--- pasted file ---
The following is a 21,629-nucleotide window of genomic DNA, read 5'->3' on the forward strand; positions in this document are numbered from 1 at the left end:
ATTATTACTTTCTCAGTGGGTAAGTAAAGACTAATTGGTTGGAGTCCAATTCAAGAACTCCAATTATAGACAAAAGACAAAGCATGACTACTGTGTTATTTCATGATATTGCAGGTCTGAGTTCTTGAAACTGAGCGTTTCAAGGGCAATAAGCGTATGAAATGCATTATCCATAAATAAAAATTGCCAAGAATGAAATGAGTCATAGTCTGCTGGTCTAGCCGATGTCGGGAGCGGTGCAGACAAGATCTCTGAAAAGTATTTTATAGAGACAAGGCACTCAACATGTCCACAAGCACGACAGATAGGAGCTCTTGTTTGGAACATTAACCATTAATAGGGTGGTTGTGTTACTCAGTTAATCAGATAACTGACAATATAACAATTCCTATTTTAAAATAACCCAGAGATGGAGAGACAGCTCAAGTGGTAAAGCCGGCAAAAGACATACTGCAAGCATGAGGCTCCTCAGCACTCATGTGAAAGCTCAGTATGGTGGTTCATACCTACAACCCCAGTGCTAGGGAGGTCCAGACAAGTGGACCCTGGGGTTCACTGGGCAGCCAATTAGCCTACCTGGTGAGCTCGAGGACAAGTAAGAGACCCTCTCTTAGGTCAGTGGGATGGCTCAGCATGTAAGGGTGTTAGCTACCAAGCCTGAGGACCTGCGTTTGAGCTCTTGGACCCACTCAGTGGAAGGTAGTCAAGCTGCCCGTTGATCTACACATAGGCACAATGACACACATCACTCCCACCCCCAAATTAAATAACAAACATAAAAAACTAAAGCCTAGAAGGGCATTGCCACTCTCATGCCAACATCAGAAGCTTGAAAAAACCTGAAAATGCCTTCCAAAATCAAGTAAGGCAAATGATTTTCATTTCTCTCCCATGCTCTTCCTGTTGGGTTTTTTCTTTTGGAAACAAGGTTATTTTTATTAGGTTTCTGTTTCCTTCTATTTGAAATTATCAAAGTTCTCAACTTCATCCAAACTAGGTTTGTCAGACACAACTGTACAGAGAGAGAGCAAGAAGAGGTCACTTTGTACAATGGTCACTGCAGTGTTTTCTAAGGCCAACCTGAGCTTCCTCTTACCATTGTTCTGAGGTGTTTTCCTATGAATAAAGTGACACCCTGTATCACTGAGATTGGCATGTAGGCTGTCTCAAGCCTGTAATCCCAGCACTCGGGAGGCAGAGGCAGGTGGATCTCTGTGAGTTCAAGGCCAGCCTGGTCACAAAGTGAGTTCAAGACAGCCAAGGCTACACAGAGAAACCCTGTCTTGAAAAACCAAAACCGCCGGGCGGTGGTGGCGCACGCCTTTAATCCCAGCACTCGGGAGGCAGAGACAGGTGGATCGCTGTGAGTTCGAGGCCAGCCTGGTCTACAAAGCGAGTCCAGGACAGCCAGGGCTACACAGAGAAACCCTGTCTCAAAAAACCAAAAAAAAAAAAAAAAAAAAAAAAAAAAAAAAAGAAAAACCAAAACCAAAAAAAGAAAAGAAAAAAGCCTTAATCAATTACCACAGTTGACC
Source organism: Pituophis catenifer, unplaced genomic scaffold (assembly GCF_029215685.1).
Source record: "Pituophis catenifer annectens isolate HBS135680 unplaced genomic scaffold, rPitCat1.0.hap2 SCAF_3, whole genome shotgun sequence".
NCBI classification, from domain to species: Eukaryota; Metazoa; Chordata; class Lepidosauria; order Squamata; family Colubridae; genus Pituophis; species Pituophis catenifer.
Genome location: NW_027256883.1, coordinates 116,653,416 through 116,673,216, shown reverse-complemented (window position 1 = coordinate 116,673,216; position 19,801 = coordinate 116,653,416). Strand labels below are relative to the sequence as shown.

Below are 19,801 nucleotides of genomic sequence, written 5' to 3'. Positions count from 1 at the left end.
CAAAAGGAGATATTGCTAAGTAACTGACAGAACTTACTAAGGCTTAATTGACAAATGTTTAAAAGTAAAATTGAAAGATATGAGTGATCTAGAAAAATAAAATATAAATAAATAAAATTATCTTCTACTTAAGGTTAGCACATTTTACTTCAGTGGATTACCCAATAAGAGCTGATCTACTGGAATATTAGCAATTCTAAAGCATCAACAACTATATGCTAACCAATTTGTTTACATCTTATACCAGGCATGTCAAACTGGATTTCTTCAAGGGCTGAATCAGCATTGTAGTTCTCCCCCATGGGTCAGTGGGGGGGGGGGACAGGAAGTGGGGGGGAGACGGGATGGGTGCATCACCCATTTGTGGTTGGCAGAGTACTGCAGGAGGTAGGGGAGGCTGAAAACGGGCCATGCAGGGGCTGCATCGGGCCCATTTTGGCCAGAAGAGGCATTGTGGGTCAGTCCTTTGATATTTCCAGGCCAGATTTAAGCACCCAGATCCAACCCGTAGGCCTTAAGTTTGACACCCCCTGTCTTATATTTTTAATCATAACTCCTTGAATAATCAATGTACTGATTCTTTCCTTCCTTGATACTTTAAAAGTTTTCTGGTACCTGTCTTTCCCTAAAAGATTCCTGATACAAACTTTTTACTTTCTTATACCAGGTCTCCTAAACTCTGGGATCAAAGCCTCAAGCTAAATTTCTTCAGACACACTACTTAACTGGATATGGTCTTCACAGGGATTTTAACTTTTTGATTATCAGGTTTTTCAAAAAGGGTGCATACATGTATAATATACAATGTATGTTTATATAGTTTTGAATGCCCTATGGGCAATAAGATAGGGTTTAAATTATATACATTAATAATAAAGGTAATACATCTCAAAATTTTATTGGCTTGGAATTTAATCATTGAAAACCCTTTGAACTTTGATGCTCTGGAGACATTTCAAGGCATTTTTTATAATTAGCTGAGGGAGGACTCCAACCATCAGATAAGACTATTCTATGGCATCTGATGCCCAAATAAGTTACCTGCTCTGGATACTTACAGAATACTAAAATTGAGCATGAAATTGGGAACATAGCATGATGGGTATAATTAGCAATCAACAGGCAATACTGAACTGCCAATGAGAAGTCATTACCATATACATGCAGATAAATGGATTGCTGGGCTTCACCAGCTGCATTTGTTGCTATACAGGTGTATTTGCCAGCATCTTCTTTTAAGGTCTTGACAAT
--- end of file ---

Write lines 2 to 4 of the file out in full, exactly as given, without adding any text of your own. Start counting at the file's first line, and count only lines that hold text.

ATTATTACTTTCTCAGTGGGTAAGTAAAGACTAATTGGTTGGAGTCCAATTCAAGAACTCCAATTATAGACAAAAGACAAAGCATGACTACTGTGTTATTTCATGATATTGCAGGTCTGAGTTCTTGAAACTGAGCGTTTCAAGGGCAATAAGCGTATGAAATGCATTATCCATAAATAAAAATTGCCAAGAATGAAATGAGTCATAGTCTGCTGGTCTAGCCGATGTCGGGAGCGGTGCAGACAAGATCTCTGAAAAGTATTTTATAGAGACAAGGCACTCAACATGTCCACAAGCACGACAGATAGGAGCTCTTGTTTGGAACATTAACCATTAATAGGGTGGTTGTGTTACTCAGTTAATCAGATAACTGACAATATAACAATTCCTATTTTAAAATAACCCAGAGATGGAGAGACAGCTCAAGTGGTAAAGCCGGCAAAAGACATACTGCAAGCATGAGGCTCCTCAGCACTCATGTGAAAGCTCAGTATGGTGGTTCATACCTACAACCCCAGTGCTAGGGAGGTCCAGACAAGTGGACCCTGGGGTTCACTGGGCAGCCAATTAGCCTACCTGGTGAGCTCGAGGACAAGTAAGAGACCCTCTCTTAGGTCAGTGGGATGGCTCAGCATGTAAGGGTGTTAGCTACCAAGCCTGAGGACCTGCGTTTGAGCTCTTGGACCCACTCAGTGGAAGGTAGTCAAGCTGCCCGTTGATCTACACATAGGCACAATGACACACATCACTCCCACCCCCAAATTAAATAACAAACATAAAAAACTAAAGCCTAGAAGGGCATTGCCACTCTCATGCCAACATCAGAAGCTTGAAAAAACCTGAAAATGCCTTCCAAAATCAAGTAAGGCAAATGATTTTCATTTCTCTCCCATGCTCTTCCTGTTGGGTTTTTTCTTTTGGAAACAAGGTTATTTTTATTAGGTTTCTGTTTCCTTCTATTTGAAATTATCAAAGTTCTCAACTTCATCCAAACTAGGTTTGTCAGACACAACTGTACAGAGAGAGAGCAAGAAGAGGTCACTTTGTACAATGGTCACTGCAGTGTTTTCTAAGGCCAACCTGAGCTTCCTCTTACCATTGTTCTGAGGTGTTTTCCTATGAATAAAGTGACACCCTGTATCACTGAGATTGGCATGTAGGCTGTCTCAAGCCTGTAATCCCAGCACTCGGGAGGCAGAGGCAGGTGGATCTCTGTGAGTTCAAGGCCAGCCTGGTCACAAAGTGAGTTCAAGACAGCCAAGGCTACACAGAGAAACCCTGTCTTGAAAAACCAAAACCGCCGGGCGGTGGTGGCGCACGCCTTTAATCCCAGCACTCGGGAGGCAGAGACAGGTGGATCGCTGTGAGTTCGAGGCCAGCCTGGTCTACAAAGCGAGTCCAGGACAGCCAGGGCTACACAGAGAAACCCTGTCTCAAAAAACCAAAAAAAAAAAAAAAAAAAAAAAAAAAAAAAAAGAAAAACCAAAACCAAAAAAAGAAAAGAAAAAAGCCTTAATCAATTACCACAGTTGACC
Source organism: Pituophis catenifer, unplaced genomic scaffold (assembly GCF_029215685.1).
Source record: "Pituophis catenifer annectens isolate HBS135680 unplaced genomic scaffold, rPitCat1.0.hap2 SCAF_3, whole genome shotgun sequence".